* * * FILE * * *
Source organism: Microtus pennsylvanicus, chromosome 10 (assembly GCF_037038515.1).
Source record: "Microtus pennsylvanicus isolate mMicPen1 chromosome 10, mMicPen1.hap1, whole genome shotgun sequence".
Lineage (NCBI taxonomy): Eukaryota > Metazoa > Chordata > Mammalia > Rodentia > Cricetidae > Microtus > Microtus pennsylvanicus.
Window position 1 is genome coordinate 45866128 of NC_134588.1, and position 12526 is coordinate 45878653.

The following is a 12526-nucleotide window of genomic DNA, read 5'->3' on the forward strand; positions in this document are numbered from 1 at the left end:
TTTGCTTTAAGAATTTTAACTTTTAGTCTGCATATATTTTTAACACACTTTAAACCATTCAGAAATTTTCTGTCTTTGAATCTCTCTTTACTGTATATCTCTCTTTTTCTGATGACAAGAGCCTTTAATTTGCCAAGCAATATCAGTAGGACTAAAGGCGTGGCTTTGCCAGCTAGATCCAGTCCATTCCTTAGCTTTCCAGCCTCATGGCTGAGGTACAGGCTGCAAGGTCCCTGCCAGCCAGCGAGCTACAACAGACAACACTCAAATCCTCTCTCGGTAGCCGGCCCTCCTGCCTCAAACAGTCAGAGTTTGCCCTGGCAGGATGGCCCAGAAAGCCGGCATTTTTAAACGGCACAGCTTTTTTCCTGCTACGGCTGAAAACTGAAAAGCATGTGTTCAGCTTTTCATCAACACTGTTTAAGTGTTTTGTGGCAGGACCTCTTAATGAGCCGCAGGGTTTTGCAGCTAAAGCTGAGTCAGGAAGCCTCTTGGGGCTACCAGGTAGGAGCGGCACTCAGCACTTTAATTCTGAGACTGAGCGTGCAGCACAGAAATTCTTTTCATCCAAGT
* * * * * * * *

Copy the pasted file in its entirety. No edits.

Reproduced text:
Source organism: Microtus pennsylvanicus, chromosome 10 (assembly GCF_037038515.1).
Source record: "Microtus pennsylvanicus isolate mMicPen1 chromosome 10, mMicPen1.hap1, whole genome shotgun sequence".
Lineage (NCBI taxonomy): Eukaryota > Metazoa > Chordata > Mammalia > Rodentia > Cricetidae > Microtus > Microtus pennsylvanicus.
Window position 1 is genome coordinate 45866128 of NC_134588.1, and position 12526 is coordinate 45878653.

The following is a 12526-nucleotide window of genomic DNA, read 5'->3' on the forward strand; positions in this document are numbered from 1 at the left end:
TTTGCTTTAAGAATTTTAACTTTTAGTCTGCATATATTTTTAACACACTTTAAACCATTCAGAAATTTTCTGTCTTTGAATCTCTCTTTACTGTATATCTCTCTTTTTCTGATGACAAGAGCCTTTAATTTGCCAAGCAATATCAGTAGGACTAAAGGCGTGGCTTTGCCAGCTAGATCCAGTCCATTCCTTAGCTTTCCAGCCTCATGGCTGAGGTACAGGCTGCAAGGTCCCTGCCAGCCAGCGAGCTACAACAGACAACACTCAAATCCTCTCTCGGTAGCCGGCCCTCCTGCCTCAAACAGTCAGAGTTTGCCCTGGCAGGATGGCCCAGAAAGCCGGCATTTTTAAACGGCACAGCTTTTTTCCTGCTACGGCTGAAAACTGAAAAGCATGTGTTCAGCTTTTCATCAACACTGTTTAAGTGTTTTGTGGCAGGACCTCTTAATGAGCCGCAGGGTTTTGCAGCTAAAGCTGAGTCAGGAAGCCTCTTGGGGCTACCAGGTAGGAGCGGCACTCAGCACTTTAATTCTGAGACTGAGCGTGCAGCACAGAAATTCTTTTCATCCAAGT